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Aussie dollar rises as RBA sounds less pessimistic on economy

Aussie dollar rises as RBA sounds less pessimistic on economy

The Australian dollar traded higher for the first time in three sessions versus its U.S. counterpart on Tuesday after the Reserve Bank of Australia (RBA) provided less downbeat tone on the economy and said it would buy more bonds.

The AUDUSD was 0.16 percent up at 0.7135 after the RBA said the economy’s outlook has been less severe than predicted and stressed that recovery will continue despite renewed lockdowns in Victoria, Queensland and New South Wales.

The economy would recover most of the losses incurred from the lockdowns imposed to contain the covid-19 pandemic before the end of next year, the RBA said.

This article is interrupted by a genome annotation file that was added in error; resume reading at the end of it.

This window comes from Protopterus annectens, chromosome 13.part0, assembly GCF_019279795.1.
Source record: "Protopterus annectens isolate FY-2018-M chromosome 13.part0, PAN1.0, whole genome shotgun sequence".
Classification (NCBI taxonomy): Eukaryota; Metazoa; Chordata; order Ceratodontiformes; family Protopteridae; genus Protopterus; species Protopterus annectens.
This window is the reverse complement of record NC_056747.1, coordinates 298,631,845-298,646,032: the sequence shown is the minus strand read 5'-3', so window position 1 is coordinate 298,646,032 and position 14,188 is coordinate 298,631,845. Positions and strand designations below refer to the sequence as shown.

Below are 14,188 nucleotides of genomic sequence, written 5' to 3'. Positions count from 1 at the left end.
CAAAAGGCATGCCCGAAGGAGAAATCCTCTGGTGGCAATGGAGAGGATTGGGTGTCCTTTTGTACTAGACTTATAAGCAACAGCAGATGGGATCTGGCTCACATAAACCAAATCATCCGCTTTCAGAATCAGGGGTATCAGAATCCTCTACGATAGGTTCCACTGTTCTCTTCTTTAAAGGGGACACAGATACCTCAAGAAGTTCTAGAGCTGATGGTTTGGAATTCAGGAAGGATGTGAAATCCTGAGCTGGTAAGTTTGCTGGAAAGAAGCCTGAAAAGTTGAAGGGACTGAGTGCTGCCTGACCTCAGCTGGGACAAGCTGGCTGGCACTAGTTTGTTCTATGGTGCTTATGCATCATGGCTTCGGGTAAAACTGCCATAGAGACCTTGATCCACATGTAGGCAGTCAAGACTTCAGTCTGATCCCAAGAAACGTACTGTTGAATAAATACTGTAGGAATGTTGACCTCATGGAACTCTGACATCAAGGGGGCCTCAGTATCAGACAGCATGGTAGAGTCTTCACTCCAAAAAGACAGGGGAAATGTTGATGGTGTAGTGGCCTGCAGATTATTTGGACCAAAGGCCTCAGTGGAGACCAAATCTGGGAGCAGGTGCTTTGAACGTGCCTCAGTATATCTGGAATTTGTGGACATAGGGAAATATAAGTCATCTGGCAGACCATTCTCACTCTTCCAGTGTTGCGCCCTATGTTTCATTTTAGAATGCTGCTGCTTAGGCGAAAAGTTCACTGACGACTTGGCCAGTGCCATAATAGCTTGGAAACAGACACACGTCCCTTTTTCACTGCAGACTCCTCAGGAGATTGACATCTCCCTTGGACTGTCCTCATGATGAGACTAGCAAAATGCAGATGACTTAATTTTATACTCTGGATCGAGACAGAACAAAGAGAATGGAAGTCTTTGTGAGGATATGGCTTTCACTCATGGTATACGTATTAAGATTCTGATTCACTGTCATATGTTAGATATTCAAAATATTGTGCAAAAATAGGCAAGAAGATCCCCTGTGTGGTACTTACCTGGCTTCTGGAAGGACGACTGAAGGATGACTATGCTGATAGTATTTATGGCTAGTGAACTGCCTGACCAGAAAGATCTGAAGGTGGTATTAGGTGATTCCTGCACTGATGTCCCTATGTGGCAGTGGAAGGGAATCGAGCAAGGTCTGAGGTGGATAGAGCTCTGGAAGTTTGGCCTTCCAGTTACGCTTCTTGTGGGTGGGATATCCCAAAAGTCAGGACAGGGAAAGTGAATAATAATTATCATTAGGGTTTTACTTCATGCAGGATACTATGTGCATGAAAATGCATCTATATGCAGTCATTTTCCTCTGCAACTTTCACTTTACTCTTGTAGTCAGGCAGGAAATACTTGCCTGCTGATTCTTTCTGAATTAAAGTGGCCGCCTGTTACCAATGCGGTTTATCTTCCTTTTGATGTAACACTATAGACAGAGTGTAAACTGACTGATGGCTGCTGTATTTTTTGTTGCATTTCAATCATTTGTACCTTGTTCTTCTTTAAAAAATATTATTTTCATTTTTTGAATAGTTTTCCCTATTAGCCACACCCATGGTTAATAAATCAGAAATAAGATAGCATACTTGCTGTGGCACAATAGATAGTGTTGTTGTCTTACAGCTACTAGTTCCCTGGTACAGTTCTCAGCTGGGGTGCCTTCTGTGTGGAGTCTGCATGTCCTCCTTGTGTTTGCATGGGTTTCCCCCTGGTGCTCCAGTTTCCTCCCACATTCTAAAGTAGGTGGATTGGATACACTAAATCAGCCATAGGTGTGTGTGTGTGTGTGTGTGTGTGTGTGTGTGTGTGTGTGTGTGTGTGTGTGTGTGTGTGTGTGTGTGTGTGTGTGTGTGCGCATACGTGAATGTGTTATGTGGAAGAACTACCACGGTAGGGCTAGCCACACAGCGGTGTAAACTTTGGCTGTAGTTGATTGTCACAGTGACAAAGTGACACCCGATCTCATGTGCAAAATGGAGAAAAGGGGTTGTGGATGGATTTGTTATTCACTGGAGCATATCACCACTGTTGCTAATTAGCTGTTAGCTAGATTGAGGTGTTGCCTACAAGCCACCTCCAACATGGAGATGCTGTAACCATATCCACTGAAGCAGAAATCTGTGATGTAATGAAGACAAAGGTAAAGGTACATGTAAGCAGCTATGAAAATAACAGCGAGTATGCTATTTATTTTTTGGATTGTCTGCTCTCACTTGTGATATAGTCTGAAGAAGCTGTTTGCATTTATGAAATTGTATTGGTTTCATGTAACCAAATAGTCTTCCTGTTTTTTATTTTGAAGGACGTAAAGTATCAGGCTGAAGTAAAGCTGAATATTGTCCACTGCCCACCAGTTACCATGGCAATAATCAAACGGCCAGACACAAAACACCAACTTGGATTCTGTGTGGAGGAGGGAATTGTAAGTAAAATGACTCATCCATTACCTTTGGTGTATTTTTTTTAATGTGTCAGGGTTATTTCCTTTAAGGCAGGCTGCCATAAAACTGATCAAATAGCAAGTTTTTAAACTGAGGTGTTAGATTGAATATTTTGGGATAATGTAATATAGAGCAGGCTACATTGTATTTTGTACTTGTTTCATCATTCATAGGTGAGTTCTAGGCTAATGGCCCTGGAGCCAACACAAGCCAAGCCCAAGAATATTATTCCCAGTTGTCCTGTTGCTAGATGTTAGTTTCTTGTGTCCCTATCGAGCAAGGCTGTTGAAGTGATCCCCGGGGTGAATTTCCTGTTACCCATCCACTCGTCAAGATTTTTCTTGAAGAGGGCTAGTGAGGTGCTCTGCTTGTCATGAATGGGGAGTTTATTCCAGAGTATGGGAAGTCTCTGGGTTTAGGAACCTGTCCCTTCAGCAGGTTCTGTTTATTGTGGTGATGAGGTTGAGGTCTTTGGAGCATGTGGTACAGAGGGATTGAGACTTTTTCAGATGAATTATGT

The RBA mentioned that it “is committed to do what it can” to support jobs, incomes and businesses across the country. 

As for bind purchases, the RBA Governor Philip Lowe said: “Tomorrow the Bank will purchase AGS in the secondary market to ensure that the yield on 3-year bonds remains consistent with the target.”

The Aussie dollar has been moving upwardly since hitting a low of 0.5509 on March 19, where it hit a peak of 0.7227 on Friday, which was the highest since early February.

The latest dismal economic reports from the U.S., rising coronavirus cases and elevating tensions between the U.S. and China prompted the dollar index to suffer its worst monthly decline since September 2010 in July, falling 4.1 percent.

Eyes will focus on talks between U.S. lawmakers as they seek to reach consensus on the shape of a spending bill that help American households who suffered from the pandemic.

On the economic agenda, U.S. factory orders for June due later in the day may signal a 5.1 percent increase, following an 8.0 percent surge in May.

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